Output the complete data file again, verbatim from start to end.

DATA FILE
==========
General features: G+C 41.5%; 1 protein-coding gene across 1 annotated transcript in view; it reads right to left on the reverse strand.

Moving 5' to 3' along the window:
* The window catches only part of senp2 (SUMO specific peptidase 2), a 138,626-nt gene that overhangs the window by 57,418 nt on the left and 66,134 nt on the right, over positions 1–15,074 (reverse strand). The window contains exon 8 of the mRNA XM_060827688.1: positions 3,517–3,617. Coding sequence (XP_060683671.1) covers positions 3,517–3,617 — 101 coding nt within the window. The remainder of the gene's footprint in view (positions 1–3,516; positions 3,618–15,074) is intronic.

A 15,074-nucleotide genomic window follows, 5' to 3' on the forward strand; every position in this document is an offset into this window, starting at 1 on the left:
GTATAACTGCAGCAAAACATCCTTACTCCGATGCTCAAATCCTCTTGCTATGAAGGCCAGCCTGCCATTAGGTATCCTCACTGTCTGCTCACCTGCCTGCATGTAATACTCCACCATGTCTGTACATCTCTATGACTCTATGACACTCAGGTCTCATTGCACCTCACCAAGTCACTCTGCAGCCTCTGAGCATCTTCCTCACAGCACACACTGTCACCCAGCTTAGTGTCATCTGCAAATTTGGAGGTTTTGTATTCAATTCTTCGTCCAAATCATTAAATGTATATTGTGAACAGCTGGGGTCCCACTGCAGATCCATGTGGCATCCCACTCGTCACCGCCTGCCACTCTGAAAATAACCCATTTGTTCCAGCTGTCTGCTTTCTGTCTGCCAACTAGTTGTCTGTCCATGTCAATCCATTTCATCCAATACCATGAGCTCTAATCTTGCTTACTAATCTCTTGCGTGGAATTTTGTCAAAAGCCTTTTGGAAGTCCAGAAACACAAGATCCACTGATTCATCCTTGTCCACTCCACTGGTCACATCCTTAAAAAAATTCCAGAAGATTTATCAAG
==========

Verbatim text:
General features: G+C 41.5%; 1 protein-coding gene across 1 annotated transcript in view; it reads right to left on the reverse strand.

Moving 5' to 3' along the window:
* The window catches only part of senp2 (SUMO specific peptidase 2), a 138,626-nt gene that overhangs the window by 57,418 nt on the left and 66,134 nt on the right, over positions 1–15,074 (reverse strand). The window contains exon 8 of the mRNA XM_060827688.1: positions 3,517–3,617. Coding sequence (XP_060683671.1) covers positions 3,517–3,617 — 101 coding nt within the window. The remainder of the gene's footprint in view (positions 1–3,516; positions 3,618–15,074) is intronic.

A 15,074-nucleotide genomic window follows, 5' to 3' on the forward strand; every position in this document is an offset into this window, starting at 1 on the left:
GTATAACTGCAGCAAAACATCCTTACTCCGATGCTCAAATCCTCTTGCTATGAAGGCCAGCCTGCCATTAGGTATCCTCACTGTCTGCTCACCTGCCTGCATGTAATACTCCACCATGTCTGTACATCTCTATGACTCTATGACACTCAGGTCTCATTGCACCTCACCAAGTCACTCTGCAGCCTCTGAGCATCTTCCTCACAGCACACACTGTCACCCAGCTTAGTGTCATCTGCAAATTTGGAGGTTTTGTATTCAATTCTTCGTCCAAATCATTAAATGTATATTGTGAACAGCTGGGGTCCCACTGCAGATCCATGTGGCATCCCACTCGTCACCGCCTGCCACTCTGAAAATAACCCATTTGTTCCAGCTGTCTGCTTTCTGTCTGCCAACTAGTTGTCTGTCCATGTCAATCCATTTCATCCAATACCATGAGCTCTAATCTTGCTTACTAATCTCTTGCGTGGAATTTTGTCAAAAGCCTTTTGGAAGTCCAGAAACACAAGATCCACTGATTCATCCTTGTCCACTCCACTGGTCACATCCTTAAAAAAATTCCAGAAGATTTATCAAG